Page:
DOTTS v. STACY
OPINION filed. Signed by Judge Brian R. Martinotti on 5/23/2017. (mps)
NOT FOR PUBLICATION
UNITED STATES DISTRICT COURT
DISTRICT OF NEW JERSEY
Civil Action No. 17-2057-BRM-LHG
ALLEN S. STACY,
MARTINOTTI, DISTRICT JUDGE
Before this Court is the Complaint of pro se Plaintiff James L. Dotts (“Plaintiff”) asserting
claims pursuant to 42 U.S.C. § 1983, against Monmouth County Assistant Prosecutor S. Allen
Stacy1 (“Stacy”). (ECF No. 1.) Also before the Court is Plaintiff’s second application for leave to
proceed in forma pauperis.2 (ECF No. 4.)
Having reviewed Plaintiff’s application to proceed in forma pauperis, the accompanying
affidavit, and certified account statement setting forth Plaintiff’s financial status, the Court finds
leave to proceed in forma pauperis is warranted. Accordingly, Plaintiff’s application to proceed in
forma pauperis (ECF No. 4) is GRANTED.
Because Plaintiff is proceeding in forma pauperis, the Court is required to screen the
Complaint under 28 U.S.C. § 1915(e)(2)(B) and 1915A, and dismiss claims that are frivolous,
Stacy is improperly pleaded as “Allen S. Stacy.”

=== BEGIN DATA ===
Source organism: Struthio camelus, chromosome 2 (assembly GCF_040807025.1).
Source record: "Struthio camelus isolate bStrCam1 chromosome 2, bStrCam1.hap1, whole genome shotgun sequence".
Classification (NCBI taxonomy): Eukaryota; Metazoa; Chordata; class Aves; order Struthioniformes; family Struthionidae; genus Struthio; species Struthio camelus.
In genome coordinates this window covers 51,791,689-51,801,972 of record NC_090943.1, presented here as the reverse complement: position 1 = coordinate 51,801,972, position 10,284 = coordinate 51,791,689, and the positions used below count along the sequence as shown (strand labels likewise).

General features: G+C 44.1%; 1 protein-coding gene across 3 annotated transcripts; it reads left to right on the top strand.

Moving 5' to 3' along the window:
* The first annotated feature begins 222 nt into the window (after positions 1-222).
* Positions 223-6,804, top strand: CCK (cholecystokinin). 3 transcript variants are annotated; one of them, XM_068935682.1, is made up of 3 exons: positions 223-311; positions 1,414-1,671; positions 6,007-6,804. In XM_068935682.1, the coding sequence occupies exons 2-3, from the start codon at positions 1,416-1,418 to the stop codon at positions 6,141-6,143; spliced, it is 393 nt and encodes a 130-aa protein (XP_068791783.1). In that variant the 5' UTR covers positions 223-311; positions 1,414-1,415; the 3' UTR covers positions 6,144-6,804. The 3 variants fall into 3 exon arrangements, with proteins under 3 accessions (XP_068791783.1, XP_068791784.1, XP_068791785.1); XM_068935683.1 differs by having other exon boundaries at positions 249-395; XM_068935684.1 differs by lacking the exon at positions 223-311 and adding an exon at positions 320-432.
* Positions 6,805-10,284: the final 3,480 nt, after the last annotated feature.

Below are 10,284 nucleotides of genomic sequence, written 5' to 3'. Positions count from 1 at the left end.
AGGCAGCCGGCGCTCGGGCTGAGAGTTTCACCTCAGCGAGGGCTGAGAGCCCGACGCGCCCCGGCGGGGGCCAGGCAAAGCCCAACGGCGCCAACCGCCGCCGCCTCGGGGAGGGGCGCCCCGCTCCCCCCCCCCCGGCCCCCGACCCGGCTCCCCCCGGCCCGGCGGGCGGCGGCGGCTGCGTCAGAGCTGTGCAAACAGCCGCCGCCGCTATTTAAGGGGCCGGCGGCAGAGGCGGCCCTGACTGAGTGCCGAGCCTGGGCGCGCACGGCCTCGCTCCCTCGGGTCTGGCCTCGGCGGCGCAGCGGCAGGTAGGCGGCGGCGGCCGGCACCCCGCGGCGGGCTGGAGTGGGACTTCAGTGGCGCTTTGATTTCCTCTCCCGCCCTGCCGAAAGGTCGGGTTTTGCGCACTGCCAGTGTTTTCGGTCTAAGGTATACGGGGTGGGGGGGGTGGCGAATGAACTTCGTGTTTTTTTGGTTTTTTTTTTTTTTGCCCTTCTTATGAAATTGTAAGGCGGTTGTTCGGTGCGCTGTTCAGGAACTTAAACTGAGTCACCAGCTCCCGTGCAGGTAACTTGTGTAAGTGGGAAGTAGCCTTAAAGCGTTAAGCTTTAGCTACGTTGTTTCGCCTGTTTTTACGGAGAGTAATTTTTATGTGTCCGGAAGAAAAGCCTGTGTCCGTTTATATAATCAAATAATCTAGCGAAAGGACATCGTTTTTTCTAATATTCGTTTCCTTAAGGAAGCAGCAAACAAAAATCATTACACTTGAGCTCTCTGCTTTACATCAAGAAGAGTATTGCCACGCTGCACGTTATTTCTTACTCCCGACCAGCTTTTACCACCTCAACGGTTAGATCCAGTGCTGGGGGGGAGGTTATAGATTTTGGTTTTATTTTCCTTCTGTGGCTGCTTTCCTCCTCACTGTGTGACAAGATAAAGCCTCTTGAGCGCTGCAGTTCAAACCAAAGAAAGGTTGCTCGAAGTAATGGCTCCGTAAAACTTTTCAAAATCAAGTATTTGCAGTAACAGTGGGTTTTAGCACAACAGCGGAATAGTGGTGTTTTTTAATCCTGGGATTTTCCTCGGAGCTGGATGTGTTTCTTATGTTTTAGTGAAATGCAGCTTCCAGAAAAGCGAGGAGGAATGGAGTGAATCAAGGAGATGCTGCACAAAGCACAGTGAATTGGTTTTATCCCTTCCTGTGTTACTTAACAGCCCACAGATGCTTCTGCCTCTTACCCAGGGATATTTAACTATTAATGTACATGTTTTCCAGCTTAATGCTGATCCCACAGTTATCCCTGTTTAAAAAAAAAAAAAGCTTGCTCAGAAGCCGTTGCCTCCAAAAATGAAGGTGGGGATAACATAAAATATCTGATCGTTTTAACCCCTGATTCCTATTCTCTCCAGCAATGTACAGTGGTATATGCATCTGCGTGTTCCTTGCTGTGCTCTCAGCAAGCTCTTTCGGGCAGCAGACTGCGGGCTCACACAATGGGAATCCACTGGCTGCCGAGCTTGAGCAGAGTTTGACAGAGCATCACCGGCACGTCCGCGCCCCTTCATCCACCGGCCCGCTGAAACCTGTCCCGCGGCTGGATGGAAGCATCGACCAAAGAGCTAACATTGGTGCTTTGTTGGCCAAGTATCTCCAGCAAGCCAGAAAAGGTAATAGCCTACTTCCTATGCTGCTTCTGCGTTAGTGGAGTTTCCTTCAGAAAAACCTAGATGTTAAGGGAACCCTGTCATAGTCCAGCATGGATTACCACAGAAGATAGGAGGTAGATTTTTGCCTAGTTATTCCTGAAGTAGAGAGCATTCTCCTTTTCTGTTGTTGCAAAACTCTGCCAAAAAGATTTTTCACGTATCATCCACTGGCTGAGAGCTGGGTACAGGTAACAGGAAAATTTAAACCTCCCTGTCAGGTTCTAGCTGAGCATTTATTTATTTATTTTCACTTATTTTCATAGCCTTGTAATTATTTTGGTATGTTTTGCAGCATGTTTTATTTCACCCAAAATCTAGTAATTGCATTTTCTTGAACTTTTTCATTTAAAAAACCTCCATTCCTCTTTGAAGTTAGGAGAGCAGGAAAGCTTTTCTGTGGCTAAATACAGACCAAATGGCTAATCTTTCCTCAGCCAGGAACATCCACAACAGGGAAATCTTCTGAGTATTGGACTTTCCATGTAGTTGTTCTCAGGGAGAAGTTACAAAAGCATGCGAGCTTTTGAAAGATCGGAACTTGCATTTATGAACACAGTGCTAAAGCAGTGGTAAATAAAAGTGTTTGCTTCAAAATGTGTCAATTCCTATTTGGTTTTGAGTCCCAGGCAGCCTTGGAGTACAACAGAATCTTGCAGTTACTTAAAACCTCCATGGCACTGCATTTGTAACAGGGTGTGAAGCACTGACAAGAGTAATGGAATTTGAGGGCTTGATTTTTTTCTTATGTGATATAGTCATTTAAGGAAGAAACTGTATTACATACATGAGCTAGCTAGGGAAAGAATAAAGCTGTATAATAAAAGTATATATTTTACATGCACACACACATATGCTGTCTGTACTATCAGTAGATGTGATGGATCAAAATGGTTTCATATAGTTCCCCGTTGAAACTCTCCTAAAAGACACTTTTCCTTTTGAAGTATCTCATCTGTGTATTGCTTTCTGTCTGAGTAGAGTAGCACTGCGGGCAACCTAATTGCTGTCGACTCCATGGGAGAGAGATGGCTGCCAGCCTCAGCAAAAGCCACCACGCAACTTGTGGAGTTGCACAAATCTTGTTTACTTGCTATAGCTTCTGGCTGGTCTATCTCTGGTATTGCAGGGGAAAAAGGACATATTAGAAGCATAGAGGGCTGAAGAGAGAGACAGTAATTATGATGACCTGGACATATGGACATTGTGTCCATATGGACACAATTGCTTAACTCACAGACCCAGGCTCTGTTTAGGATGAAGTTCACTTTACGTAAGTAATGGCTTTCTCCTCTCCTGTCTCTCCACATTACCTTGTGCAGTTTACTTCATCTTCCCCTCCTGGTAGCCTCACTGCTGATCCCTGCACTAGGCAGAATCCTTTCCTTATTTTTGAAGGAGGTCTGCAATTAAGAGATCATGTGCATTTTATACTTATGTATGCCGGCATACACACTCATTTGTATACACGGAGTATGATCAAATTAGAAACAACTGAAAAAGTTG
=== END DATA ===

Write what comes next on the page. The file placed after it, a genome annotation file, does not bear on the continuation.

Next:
Plaintiff initially filed an application to proceed in forma pauperis with his Complaint. (ECF No.
1-1.) Plaintiff’s application was denied without prejudice for failure to provide a certified account
statement as required by § 1915(a)(2). (ECF Nos. 2 and 3.)
malicious, fail to state a claim for relief, or seek damages from a defendant who is immune. For
the reasons set forth below, Plaintiff’s Complaint (ECF No. 1) is DISMISSED.
Plaintiff alleges, on January 14, 2015,4 Stacy “charged [him] with a crime [he] did not
commit” despite the fact that Stacy “didn’t have . . . probable cause.” (ECF No. 1 at 6.) According
to the Charge/Disposition Forms included with the Complaint, Plaintiff was charged with seven
counts related to weapon possession, robbery, and burglary. (Id. at 8-14.) Plaintiff alleges he was
incarcerated at the Monmouth County Correctional Institution but does not specify how long he
was held. (Id.) This charge was apparently “no billed” by a grand jury and was therefore dismissed.
(Id. at 4, 8-14.) Plaintiff contends Stacy violated his Fourth and Fifth Amendment rights by